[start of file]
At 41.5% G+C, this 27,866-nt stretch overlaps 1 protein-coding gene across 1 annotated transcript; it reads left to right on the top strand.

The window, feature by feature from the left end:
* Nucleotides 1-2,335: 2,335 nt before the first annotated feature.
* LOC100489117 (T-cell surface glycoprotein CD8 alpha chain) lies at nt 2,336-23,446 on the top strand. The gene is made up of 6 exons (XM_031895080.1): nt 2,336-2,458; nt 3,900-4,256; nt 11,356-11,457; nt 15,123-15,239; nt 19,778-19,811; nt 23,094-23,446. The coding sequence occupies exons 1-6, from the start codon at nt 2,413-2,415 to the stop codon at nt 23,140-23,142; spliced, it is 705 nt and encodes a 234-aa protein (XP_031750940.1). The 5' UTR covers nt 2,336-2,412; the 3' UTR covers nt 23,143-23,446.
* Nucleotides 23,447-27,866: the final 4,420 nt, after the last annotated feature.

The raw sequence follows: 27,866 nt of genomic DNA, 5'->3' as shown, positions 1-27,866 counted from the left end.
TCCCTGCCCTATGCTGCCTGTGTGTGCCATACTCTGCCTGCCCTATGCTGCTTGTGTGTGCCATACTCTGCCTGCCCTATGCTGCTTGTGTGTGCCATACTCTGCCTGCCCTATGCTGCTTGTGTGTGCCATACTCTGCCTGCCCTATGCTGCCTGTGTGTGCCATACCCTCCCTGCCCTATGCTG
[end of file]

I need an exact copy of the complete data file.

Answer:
At 41.5% G+C, this 27,866-nt stretch overlaps 1 protein-coding gene across 1 annotated transcript; it reads left to right on the top strand.

The window, feature by feature from the left end:
* Nucleotides 1-2,335: 2,335 nt before the first annotated feature.
* LOC100489117 (T-cell surface glycoprotein CD8 alpha chain) lies at nt 2,336-23,446 on the top strand. The gene is made up of 6 exons (XM_031895080.1): nt 2,336-2,458; nt 3,900-4,256; nt 11,356-11,457; nt 15,123-15,239; nt 19,778-19,811; nt 23,094-23,446. The coding sequence occupies exons 1-6, from the start codon at nt 2,413-2,415 to the stop codon at nt 23,140-23,142; spliced, it is 705 nt and encodes a 234-aa protein (XP_031750940.1). The 5' UTR covers nt 2,336-2,412; the 3' UTR covers nt 23,143-23,446.
* Nucleotides 23,447-27,866: the final 4,420 nt, after the last annotated feature.

The raw sequence follows: 27,866 nt of genomic DNA, 5'->3' as shown, positions 1-27,866 counted from the left end.
TCCCTGCCCTATGCTGCCTGTGTGTGCCATACTCTGCCTGCCCTATGCTGCTTGTGTGTGCCATACTCTGCCTGCCCTATGCTGCTTGTGTGTGCCATACTCTGCCTGCCCTATGCTGCTTGTGTGTGCCATACTCTGCCTGCCCTATGCTGCCTGTGTGTGCCATACCCTCCCTGCCCTATGCTG